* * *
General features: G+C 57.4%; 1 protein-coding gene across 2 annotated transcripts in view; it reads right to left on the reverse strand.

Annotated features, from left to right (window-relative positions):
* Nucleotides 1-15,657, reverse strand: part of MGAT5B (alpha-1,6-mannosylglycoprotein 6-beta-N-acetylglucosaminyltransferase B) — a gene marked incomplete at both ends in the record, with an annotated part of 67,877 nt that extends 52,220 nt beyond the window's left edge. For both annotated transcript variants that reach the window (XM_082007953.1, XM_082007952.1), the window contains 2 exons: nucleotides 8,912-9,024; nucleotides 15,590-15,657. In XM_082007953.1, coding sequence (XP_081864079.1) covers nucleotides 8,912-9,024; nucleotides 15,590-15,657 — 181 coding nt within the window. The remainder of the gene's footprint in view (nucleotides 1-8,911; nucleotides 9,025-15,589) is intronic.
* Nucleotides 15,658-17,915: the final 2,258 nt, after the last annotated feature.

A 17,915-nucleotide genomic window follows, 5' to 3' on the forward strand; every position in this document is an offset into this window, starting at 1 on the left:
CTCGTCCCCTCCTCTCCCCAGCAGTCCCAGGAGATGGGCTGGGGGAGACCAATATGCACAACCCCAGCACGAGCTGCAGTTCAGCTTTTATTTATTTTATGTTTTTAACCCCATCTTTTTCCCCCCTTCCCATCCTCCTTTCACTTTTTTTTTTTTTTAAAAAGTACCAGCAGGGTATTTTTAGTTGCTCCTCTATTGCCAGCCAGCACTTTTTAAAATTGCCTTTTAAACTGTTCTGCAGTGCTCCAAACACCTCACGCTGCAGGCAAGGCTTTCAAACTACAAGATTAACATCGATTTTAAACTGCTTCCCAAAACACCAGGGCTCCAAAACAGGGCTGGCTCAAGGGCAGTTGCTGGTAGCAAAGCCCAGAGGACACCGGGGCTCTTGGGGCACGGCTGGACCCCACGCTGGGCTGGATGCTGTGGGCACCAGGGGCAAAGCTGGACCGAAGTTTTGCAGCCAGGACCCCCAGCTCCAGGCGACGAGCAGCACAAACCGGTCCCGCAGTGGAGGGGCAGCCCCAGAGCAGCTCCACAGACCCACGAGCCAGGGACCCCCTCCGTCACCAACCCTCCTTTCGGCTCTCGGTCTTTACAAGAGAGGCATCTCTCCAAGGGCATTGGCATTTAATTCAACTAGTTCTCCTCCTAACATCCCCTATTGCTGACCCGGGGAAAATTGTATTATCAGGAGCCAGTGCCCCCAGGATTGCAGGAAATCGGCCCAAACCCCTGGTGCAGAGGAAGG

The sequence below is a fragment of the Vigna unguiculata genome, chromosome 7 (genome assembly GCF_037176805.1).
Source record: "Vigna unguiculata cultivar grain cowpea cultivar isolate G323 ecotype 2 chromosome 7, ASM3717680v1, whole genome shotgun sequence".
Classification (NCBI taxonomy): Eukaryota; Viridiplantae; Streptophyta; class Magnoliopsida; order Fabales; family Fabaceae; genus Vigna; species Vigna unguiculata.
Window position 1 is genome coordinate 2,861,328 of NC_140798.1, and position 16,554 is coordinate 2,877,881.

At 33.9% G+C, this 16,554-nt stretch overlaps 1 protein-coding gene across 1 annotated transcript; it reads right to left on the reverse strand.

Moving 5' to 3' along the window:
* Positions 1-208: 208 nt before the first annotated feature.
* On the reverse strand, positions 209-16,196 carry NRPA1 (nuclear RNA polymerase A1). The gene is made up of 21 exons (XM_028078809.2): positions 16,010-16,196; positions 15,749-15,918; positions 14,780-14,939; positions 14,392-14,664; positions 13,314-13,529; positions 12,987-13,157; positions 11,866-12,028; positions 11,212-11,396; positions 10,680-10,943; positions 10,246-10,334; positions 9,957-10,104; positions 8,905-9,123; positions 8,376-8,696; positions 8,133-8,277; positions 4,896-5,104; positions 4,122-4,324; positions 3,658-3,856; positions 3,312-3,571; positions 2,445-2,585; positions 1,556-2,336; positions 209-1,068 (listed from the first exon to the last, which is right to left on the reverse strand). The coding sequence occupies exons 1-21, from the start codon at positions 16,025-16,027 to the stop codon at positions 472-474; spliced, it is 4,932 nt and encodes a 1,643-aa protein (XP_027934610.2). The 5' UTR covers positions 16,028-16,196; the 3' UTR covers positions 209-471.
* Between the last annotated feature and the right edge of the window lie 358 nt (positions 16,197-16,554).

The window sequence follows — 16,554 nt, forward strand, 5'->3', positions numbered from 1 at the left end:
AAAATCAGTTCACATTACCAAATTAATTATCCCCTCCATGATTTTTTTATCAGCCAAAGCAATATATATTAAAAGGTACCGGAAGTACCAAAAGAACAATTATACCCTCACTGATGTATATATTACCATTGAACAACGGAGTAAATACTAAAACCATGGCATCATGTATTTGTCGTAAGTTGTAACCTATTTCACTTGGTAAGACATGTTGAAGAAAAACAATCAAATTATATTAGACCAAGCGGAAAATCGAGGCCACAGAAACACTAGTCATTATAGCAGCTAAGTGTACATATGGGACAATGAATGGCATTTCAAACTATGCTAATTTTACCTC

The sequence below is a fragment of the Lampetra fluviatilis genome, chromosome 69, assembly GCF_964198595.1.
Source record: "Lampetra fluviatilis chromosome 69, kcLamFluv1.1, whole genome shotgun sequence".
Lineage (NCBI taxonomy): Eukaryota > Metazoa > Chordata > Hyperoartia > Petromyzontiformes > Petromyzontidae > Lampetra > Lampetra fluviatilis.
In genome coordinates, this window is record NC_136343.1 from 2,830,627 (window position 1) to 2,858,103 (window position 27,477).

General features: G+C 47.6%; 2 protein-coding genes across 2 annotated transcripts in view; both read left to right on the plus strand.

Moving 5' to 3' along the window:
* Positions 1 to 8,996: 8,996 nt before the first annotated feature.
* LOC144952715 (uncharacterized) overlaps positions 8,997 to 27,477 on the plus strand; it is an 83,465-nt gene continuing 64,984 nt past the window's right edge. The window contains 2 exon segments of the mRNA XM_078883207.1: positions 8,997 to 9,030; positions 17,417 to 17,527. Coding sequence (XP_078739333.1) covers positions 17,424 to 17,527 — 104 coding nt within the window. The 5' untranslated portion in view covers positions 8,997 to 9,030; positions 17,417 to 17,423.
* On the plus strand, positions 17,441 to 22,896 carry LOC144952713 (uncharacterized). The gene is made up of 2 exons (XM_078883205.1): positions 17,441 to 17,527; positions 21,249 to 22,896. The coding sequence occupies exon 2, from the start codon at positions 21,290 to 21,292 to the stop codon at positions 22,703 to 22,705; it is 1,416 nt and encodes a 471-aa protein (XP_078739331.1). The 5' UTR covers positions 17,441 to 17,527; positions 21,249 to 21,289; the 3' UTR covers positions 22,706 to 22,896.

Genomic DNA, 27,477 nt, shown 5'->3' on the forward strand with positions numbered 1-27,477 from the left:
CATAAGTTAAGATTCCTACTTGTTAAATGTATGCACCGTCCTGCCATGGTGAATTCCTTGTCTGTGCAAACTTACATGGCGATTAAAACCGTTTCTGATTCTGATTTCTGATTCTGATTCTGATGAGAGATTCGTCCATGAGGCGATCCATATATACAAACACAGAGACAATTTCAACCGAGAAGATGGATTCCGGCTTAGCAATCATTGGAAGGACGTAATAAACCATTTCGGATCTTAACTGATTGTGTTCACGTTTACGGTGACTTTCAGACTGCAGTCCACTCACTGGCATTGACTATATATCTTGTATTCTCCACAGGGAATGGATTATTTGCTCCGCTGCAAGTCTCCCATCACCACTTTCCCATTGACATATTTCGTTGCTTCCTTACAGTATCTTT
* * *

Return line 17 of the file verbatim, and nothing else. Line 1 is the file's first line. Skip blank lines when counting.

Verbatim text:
AAAATCAGTTCACATTACCAAATTAATTATCCCCTCCATGATTTTTTTATCAGCCAAAGCAATATATATTAAAAGGTACCGGAAGTACCAAAAGAACAATTATACCCTCACTGATGTATATATTACCATTGAACAACGGAGTAAATACTAAAACCATGGCATCATGTATTTGTCGTAAGTTGTAACCTATTTCACTTGGTAAGACATGTTGAAGAAAAACAATCAAATTATATTAGACCAAGCGGAAAATCGAGGCCACAGAAACACTAGTCATTATAGCAGCTAAGTGTACATATGGGACAATGAATGGCATTTCAAACTATGCTAATTTTACCTC